Tomato is one of the most valued vegetable crops of the world. It has a very high nutritive value and also has antioxidant and curative properties. Production of tomato is limited due to various insect pest and diseases. Among these, fusarium wilt is of great economic importance. The conventional method of its control is based on direct elimination of the pathogen but researches are going on in search of non-conventional and eco-friendly management measures that can give good return to growers. In this context, induced resistance as a technique of phyto-immunity has received great attention. Various types of biological agents, virulent or avirulent strains of pathogens, plant extracts, crude extracts of bio-agents and chemicals which are not considered as fungicides are used as inducers for induction of resistance in various crops (Seleim et al., 2011; Metraux et al., 1990; Cohen, 1994; Van Loon and Antoniew, 1982; Attitalla et al., 1998; De Cal and Melgarejo, 2001). The physical and bio-chemical changes associated with induction of resistance was reported by several workers (Kuc, 1995; Benhamou, 1995; Biswas et al., 2003; Van Loon, 1983; Kessmann et al., 1990). There are also several reports indicating resistance due to activity of plant extracts as well as components of plant extracts, (Doubrava et al., 1988; Singh et al., 1990; Derbalah et al., 2011; Yokoyama et al., 1991; Baysal et al., 2002; Wurms et al., 1999; Daayf et al., 2000). The mechanism of resistance might be due to increased levels of p-coumaric, caffeic and ferulic acids and ferulic acid methyl ester in cucumber treated leaves. Akila et al. (2011) found that reduction in fusarium wilt of banana by plant products like extracts of Datura metal, two botanical fungicides along with biocontrol agents P. fluorescence (Pf-1) and Bacillus subtilis (TRC-54) was positively correlated with induction of defence related enzymes peroxidase and polyphenol oxidase. Mandal et al. (2009) also found increased activities of PAL and peroxidases at the time of induction of resistance in tomato against fusarium wilt by exogenous application of salicylic acid. The induction of resistance associated with such biochemical changes in plants were reported by several workers (Retig, 1974; Boller, 1985; Martern and Kneusel, 1988; Hammerschmidt and Kuc, 1995; He et al., 2002; Biswas et al., 2003; Kumawat et al., 2008). Therefore, the present study was under taken to find out the biochemical evidences of defence response in tomato against Fusarium wilt induced by plant extracts.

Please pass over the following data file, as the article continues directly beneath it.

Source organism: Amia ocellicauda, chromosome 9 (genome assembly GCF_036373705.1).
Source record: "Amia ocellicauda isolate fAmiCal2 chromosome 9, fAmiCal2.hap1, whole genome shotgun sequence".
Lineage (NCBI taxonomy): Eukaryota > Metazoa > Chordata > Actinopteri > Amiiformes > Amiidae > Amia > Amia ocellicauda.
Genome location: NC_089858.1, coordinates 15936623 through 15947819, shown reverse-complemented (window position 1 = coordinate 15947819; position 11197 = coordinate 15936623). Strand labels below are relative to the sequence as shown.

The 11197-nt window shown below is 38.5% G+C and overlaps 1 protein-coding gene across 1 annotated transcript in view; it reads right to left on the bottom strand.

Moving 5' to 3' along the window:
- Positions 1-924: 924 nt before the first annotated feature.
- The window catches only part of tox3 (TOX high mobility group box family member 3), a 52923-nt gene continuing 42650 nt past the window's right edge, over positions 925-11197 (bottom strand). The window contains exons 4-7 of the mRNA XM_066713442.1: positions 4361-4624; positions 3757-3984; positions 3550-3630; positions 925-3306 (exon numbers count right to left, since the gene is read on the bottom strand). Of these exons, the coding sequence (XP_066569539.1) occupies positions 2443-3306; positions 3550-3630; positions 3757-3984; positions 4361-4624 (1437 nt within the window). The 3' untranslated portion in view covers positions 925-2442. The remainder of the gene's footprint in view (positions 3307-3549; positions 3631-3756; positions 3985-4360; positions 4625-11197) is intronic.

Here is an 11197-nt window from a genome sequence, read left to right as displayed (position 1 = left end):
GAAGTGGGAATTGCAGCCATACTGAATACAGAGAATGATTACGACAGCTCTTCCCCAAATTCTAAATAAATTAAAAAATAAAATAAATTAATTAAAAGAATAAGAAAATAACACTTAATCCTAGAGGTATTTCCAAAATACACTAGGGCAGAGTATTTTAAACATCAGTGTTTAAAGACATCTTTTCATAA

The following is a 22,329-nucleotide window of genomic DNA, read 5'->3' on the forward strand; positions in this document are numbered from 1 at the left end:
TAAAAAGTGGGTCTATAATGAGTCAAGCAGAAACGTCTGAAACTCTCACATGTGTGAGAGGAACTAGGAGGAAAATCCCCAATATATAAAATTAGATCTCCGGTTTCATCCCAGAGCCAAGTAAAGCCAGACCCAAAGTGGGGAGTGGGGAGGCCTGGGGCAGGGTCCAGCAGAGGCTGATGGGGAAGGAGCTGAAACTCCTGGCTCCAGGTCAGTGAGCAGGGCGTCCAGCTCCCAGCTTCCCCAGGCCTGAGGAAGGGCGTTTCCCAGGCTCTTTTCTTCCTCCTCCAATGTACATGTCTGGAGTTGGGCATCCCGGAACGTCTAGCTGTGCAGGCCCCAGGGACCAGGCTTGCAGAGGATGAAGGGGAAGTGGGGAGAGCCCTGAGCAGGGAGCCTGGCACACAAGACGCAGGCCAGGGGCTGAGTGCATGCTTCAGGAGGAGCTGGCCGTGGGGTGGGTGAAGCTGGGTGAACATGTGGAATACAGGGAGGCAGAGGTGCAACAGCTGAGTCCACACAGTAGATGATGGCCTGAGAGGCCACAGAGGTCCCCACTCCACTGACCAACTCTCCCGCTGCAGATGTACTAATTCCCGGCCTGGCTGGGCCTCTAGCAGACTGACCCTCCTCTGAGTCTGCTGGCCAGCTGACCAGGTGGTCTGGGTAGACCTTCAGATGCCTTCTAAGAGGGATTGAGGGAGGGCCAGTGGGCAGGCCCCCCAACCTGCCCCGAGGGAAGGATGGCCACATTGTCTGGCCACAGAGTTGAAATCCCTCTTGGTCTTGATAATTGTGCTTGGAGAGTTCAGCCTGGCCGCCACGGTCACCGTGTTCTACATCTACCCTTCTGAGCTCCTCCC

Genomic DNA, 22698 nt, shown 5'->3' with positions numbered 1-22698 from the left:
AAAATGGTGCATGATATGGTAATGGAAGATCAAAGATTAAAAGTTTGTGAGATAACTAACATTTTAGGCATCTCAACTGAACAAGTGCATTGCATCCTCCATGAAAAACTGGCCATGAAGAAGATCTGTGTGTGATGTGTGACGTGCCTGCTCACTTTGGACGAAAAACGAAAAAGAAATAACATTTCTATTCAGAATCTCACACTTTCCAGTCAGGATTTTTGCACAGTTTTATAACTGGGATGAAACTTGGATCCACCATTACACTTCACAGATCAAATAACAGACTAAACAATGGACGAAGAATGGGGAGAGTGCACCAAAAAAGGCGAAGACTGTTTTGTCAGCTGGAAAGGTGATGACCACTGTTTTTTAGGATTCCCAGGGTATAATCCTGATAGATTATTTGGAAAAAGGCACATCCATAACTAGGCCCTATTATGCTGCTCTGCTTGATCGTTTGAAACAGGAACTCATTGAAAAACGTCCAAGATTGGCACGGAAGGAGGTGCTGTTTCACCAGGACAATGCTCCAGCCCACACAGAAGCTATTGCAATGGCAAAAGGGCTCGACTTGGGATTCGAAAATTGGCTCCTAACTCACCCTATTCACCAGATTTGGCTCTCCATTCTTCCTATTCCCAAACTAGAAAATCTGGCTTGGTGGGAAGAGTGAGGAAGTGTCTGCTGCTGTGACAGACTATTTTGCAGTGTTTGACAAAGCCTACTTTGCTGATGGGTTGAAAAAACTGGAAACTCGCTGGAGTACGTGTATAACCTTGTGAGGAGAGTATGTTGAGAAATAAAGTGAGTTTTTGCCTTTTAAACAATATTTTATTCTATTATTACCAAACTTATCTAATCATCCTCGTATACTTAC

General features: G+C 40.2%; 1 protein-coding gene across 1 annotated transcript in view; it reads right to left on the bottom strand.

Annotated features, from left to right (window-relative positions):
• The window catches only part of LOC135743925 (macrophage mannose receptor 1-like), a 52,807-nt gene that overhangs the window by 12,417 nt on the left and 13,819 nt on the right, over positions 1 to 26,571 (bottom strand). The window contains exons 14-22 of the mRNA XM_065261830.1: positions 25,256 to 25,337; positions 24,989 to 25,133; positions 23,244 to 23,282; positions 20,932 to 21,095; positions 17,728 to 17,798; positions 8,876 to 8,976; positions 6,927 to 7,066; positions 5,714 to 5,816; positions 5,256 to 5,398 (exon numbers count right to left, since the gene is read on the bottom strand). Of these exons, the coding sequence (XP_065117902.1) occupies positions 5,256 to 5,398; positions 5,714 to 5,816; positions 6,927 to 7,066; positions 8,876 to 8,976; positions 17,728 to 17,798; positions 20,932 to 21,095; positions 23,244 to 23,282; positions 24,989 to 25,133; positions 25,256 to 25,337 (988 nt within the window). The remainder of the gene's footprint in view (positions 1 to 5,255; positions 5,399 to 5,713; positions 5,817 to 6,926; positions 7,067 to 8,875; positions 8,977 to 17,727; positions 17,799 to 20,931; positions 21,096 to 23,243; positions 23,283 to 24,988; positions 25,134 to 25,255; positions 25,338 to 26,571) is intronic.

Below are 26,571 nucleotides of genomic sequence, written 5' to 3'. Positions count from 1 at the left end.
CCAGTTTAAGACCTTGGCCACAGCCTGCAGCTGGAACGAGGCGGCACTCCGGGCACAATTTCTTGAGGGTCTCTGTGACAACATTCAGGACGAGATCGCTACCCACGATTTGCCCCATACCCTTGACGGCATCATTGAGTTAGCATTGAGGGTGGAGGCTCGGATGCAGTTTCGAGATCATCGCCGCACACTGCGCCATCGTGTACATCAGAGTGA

Collection of diseased plant sample: The present investigation was undertaken during 2008-2010 at Department of Plant Pathology, CSA University of Agriculture and Technology, Kanpur. The pathogen Fusarium oxysporum f. sp. lycopersici was isolated from a diseased plant showing typical wilt symptoms collected from Vegetable Research Farm, CSAUAT, Kanpur.